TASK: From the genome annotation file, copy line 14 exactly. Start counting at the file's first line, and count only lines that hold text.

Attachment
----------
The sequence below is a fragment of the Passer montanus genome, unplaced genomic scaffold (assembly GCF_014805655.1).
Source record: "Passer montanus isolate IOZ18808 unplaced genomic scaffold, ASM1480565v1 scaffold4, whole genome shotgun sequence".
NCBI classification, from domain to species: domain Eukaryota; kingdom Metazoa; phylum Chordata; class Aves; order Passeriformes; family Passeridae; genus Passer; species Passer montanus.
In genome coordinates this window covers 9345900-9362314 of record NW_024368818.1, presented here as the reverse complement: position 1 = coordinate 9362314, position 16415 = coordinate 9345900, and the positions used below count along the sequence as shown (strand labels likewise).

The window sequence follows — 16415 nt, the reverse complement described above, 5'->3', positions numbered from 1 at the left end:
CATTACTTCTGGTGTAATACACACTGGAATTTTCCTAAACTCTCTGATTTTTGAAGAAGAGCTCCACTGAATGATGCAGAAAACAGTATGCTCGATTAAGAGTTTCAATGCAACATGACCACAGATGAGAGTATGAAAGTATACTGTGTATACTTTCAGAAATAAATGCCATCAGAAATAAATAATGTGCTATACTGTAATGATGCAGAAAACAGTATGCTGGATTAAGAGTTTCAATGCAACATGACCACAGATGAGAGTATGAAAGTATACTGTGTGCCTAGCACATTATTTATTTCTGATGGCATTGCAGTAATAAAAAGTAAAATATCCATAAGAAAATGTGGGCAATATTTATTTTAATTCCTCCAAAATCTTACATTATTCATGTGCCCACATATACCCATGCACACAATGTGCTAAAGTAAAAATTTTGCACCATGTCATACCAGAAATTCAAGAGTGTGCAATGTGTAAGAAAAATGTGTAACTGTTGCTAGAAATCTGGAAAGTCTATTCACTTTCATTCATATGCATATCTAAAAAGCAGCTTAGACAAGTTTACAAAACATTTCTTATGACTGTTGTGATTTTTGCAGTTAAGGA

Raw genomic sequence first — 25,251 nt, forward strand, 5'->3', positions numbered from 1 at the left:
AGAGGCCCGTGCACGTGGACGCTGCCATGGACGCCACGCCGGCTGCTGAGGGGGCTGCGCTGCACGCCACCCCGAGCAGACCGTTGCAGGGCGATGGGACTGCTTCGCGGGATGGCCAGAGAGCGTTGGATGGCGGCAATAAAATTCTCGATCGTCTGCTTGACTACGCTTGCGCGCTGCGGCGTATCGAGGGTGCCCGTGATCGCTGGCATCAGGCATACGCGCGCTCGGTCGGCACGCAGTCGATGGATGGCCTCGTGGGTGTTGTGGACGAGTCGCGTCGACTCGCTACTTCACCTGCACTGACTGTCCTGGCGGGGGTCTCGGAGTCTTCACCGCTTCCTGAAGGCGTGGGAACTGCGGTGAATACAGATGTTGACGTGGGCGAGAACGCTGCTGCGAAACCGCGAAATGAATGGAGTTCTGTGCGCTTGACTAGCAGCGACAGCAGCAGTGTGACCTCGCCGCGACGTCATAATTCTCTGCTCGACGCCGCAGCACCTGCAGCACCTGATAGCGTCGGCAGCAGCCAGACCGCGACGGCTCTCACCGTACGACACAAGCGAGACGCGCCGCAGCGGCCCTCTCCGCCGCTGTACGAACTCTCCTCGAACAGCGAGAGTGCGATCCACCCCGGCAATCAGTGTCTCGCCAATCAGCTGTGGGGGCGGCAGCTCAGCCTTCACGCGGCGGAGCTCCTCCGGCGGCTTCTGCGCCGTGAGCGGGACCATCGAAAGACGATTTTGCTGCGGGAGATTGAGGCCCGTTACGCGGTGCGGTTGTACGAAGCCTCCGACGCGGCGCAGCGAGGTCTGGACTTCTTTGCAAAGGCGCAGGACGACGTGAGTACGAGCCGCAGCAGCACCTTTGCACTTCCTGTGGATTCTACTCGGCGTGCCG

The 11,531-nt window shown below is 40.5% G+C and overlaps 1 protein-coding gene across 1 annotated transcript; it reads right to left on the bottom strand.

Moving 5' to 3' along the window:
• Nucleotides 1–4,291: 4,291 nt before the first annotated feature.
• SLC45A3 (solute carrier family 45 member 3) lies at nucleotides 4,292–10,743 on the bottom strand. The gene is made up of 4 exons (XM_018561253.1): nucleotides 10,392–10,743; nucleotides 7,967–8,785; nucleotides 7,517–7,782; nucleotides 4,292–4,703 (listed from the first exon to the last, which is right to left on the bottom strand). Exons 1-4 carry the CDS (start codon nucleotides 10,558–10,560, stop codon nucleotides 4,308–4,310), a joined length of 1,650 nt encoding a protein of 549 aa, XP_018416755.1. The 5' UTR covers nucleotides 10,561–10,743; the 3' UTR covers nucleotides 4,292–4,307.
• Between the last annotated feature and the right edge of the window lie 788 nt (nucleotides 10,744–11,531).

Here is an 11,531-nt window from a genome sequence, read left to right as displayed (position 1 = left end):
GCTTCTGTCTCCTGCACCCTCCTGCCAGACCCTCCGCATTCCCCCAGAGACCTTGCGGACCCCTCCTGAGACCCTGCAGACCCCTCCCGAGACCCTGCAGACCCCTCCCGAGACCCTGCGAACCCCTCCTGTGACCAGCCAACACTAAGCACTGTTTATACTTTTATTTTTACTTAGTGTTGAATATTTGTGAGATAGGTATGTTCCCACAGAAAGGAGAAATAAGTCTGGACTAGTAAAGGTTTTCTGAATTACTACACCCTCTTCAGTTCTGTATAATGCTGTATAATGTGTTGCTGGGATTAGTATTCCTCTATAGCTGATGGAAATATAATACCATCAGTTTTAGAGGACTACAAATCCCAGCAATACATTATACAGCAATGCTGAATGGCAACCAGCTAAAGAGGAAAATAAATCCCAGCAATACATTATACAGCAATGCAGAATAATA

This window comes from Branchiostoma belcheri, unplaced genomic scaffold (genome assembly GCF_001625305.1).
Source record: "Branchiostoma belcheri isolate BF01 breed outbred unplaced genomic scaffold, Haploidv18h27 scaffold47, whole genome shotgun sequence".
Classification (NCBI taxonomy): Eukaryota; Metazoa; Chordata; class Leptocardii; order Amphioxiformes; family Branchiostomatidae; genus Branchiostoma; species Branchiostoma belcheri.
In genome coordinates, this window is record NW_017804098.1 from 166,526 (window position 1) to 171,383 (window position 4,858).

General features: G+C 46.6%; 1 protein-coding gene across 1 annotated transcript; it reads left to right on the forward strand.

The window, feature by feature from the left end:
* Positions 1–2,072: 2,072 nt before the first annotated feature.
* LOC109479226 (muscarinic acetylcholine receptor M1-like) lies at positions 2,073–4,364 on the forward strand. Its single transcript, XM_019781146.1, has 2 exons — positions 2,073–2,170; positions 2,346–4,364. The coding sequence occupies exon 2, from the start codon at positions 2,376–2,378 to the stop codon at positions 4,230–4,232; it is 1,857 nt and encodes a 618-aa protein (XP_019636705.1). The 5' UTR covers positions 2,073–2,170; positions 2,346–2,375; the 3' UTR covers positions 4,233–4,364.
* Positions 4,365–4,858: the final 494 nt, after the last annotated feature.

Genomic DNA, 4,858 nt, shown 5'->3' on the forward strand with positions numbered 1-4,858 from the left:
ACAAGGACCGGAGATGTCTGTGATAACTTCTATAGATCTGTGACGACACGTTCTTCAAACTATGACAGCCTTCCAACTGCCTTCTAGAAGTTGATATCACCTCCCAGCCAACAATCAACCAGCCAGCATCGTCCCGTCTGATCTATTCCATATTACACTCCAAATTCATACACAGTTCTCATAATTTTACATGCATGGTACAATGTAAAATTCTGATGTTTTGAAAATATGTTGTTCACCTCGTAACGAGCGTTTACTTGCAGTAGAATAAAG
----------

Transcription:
Here is an 11,531-nt window from a genome sequence, read left to right as displayed (position 1 = left end):